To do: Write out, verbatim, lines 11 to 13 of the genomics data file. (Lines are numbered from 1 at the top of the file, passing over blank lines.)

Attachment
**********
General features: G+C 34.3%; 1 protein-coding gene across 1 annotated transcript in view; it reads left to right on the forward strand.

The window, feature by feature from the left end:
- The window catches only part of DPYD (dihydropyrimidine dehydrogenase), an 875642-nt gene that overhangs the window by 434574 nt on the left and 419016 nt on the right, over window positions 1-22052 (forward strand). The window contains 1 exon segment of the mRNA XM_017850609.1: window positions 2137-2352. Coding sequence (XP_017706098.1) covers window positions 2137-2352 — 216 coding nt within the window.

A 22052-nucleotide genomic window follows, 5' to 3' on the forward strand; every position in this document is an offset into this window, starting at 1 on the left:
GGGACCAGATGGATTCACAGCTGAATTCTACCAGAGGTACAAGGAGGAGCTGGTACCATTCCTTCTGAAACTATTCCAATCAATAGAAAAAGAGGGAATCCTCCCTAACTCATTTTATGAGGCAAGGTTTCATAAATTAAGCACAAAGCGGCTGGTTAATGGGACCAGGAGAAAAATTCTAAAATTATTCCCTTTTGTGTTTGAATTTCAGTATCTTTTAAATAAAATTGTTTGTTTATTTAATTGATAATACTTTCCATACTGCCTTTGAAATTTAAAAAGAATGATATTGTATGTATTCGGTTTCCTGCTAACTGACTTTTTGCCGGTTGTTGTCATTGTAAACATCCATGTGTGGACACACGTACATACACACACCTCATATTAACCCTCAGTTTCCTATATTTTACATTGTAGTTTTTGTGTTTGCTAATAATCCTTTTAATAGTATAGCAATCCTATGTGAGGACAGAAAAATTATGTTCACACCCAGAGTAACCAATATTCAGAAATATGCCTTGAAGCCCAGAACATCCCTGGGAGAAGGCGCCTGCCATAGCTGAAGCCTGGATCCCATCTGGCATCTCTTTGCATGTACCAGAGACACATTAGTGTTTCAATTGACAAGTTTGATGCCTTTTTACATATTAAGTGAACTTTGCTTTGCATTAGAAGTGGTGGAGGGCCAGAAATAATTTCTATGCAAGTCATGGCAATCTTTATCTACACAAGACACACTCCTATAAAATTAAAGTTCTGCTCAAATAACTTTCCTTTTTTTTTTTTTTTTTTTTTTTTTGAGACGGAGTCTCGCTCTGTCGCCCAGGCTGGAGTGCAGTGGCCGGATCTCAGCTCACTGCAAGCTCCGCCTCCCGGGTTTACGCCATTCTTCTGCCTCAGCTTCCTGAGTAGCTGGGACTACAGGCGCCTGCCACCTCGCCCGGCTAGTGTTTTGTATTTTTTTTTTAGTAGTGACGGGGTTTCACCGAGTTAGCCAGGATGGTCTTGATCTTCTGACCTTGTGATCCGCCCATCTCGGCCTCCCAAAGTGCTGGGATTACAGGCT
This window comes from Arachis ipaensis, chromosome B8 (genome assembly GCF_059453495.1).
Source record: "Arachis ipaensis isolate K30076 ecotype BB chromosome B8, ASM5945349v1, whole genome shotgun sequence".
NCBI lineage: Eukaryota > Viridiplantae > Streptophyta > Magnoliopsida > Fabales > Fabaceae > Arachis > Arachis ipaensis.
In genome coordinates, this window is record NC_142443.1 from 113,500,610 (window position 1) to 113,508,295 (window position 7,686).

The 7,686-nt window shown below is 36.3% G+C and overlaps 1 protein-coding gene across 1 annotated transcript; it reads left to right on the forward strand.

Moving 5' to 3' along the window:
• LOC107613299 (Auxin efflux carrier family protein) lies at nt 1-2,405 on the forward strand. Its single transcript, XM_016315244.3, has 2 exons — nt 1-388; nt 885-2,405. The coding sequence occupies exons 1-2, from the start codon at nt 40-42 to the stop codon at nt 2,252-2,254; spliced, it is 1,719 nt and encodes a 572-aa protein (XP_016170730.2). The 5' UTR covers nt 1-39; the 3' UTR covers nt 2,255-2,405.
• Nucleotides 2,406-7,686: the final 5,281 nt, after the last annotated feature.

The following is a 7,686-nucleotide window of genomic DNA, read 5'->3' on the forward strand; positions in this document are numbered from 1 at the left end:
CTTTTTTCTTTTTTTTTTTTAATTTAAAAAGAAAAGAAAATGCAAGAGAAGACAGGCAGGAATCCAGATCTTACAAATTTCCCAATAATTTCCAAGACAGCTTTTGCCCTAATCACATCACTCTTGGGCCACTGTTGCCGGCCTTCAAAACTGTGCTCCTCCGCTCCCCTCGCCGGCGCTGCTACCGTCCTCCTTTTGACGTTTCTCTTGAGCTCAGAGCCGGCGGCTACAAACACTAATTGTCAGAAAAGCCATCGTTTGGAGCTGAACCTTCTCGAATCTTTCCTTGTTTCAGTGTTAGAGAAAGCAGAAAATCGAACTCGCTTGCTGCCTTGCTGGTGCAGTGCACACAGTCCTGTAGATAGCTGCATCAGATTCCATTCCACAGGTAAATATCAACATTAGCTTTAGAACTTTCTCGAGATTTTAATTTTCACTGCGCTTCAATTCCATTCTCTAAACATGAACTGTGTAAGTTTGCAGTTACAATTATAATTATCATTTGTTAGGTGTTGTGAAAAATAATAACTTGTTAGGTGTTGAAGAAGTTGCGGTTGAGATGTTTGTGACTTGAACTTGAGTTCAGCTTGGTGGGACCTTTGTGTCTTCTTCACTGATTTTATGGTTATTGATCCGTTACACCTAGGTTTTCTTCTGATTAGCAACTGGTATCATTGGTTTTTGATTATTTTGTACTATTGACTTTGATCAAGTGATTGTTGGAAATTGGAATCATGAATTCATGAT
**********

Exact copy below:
Moving 5' to 3' along the window:
• LOC107613299 (Auxin efflux carrier family protein) lies at nt 1-2,405 on the forward strand. Its single transcript, XM_016315244.3, has 2 exons — nt 1-388; nt 885-2,405. The coding sequence occupies exons 1-2, from the start codon at nt 40-42 to the stop codon at nt 2,252-2,254; spliced, it is 1,719 nt and encodes a 572-aa protein (XP_016170730.2). The 5' UTR covers nt 1-39; the 3' UTR covers nt 2,255-2,405.
• Nucleotides 2,406-7,686: the final 5,281 nt, after the last annotated feature.